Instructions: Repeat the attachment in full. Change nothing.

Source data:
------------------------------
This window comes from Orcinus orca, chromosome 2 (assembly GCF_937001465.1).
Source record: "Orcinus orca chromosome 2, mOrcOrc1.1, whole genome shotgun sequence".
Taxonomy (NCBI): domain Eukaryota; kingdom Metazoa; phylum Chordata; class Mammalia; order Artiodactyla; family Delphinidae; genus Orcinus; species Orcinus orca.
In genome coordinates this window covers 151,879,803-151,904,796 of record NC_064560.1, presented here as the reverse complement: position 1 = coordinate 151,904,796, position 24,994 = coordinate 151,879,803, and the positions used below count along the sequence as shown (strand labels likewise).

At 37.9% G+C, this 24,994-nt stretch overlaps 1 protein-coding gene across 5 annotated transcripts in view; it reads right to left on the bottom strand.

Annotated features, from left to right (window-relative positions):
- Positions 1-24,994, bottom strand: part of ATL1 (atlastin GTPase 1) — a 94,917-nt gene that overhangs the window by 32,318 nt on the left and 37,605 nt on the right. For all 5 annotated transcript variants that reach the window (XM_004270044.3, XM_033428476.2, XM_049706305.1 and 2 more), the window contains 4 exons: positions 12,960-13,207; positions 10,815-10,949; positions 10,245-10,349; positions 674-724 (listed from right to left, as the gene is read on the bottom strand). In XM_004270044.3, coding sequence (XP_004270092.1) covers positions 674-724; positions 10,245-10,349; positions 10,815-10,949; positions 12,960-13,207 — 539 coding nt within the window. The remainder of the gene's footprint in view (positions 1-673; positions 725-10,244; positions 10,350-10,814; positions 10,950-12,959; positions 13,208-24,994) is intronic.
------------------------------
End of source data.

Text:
This window comes from Orcinus orca, chromosome 2 (assembly GCF_937001465.1).
Source record: "Orcinus orca chromosome 2, mOrcOrc1.1, whole genome shotgun sequence".
Taxonomy (NCBI): domain Eukaryota; kingdom Metazoa; phylum Chordata; class Mammalia; order Artiodactyla; family Delphinidae; genus Orcinus; species Orcinus orca.
In genome coordinates this window covers 151,879,803-151,904,796 of record NC_064560.1, presented here as the reverse complement: position 1 = coordinate 151,904,796, position 24,994 = coordinate 151,879,803, and the positions used below count along the sequence as shown (strand labels likewise).

At 37.9% G+C, this 24,994-nt stretch overlaps 1 protein-coding gene across 5 annotated transcripts in view; it reads right to left on the bottom strand.

Annotated features, from left to right (window-relative positions):
- Positions 1-24,994, bottom strand: part of ATL1 (atlastin GTPase 1) — a 94,917-nt gene that overhangs the window by 32,318 nt on the left and 37,605 nt on the right. For all 5 annotated transcript variants that reach the window (XM_004270044.3, XM_033428476.2, XM_049706305.1 and 2 more), the window contains 4 exons: positions 12,960-13,207; positions 10,815-10,949; positions 10,245-10,349; positions 674-724 (listed from right to left, as the gene is read on the bottom strand). In XM_004270044.3, coding sequence (XP_004270092.1) covers positions 674-724; positions 10,245-10,349; positions 10,815-10,949; positions 12,960-13,207 — 539 coding nt within the window. The remainder of the gene's footprint in view (positions 1-673; positions 725-10,244; positions 10,350-10,814; positions 10,950-12,959; positions 13,208-24,994) is intronic.